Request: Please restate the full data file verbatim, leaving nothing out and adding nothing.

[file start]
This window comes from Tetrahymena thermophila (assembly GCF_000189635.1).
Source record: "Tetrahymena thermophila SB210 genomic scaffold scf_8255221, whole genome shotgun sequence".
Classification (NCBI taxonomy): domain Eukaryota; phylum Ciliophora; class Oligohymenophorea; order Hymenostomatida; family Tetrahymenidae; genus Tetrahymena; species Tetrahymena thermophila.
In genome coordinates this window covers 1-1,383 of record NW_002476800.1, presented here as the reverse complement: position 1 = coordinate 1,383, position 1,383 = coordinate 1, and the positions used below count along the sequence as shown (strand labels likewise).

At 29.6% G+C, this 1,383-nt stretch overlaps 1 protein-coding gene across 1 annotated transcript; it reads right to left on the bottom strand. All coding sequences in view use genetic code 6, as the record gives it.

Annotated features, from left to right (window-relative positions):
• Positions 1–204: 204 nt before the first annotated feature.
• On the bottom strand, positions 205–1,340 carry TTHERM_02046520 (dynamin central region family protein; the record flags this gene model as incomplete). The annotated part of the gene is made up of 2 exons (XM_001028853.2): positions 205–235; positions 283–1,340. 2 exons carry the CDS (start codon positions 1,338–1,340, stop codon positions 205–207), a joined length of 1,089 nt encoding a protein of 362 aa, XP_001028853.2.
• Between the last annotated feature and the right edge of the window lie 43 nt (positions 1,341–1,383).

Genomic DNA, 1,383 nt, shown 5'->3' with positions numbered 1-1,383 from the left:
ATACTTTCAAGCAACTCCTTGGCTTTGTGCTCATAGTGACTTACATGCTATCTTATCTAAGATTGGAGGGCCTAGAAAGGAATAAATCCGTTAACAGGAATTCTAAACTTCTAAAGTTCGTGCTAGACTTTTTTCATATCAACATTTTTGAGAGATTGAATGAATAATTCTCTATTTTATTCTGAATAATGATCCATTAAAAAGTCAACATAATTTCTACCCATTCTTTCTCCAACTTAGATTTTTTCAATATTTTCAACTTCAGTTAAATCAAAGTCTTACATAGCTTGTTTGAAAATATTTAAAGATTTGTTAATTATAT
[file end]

This window comes from Tetrahymena thermophila (assembly GCF_000189635.1).
Source record: "Tetrahymena thermophila SB210 genomic scaffold scf_8255221, whole genome shotgun sequence".
Classification (NCBI taxonomy): domain Eukaryota; phylum Ciliophora; class Oligohymenophorea; order Hymenostomatida; family Tetrahymenidae; genus Tetrahymena; species Tetrahymena thermophila.
In genome coordinates this window covers 1-1,383 of record NW_002476800.1, presented here as the reverse complement: position 1 = coordinate 1,383, position 1,383 = coordinate 1, and the positions used below count along the sequence as shown (strand labels likewise).

At 29.6% G+C, this 1,383-nt stretch overlaps 1 protein-coding gene across 1 annotated transcript; it reads right to left on the bottom strand. All coding sequences in view use genetic code 6, as the record gives it.

Annotated features, from left to right (window-relative positions):
• Positions 1–204: 204 nt before the first annotated feature.
• On the bottom strand, positions 205–1,340 carry TTHERM_02046520 (dynamin central region family protein; the record flags this gene model as incomplete). The annotated part of the gene is made up of 2 exons (XM_001028853.2): positions 205–235; positions 283–1,340. 2 exons carry the CDS (start codon positions 1,338–1,340, stop codon positions 205–207), a joined length of 1,089 nt encoding a protein of 362 aa, XP_001028853.2.
• Between the last annotated feature and the right edge of the window lie 43 nt (positions 1,341–1,383).

Genomic DNA, 1,383 nt, shown 5'->3' with positions numbered 1-1,383 from the left:
ATACTTTCAAGCAACTCCTTGGCTTTGTGCTCATAGTGACTTACATGCTATCTTATCTAAGATTGGAGGGCCTAGAAAGGAATAAATCCGTTAACAGGAATTCTAAACTTCTAAAGTTCGTGCTAGACTTTTTTCATATCAACATTTTTGAGAGATTGAATGAATAATTCTCTATTTTATTCTGAATAATGATCCATTAAAAAGTCAACATAATTTCTACCCATTCTTTCTCCAACTTAGATTTTTTCAATATTTTCAACTTCAGTTAAATCAAAGTCTTACATAGCTTGTTTGAAAATATTTAAAGATTTGTTAATTATAT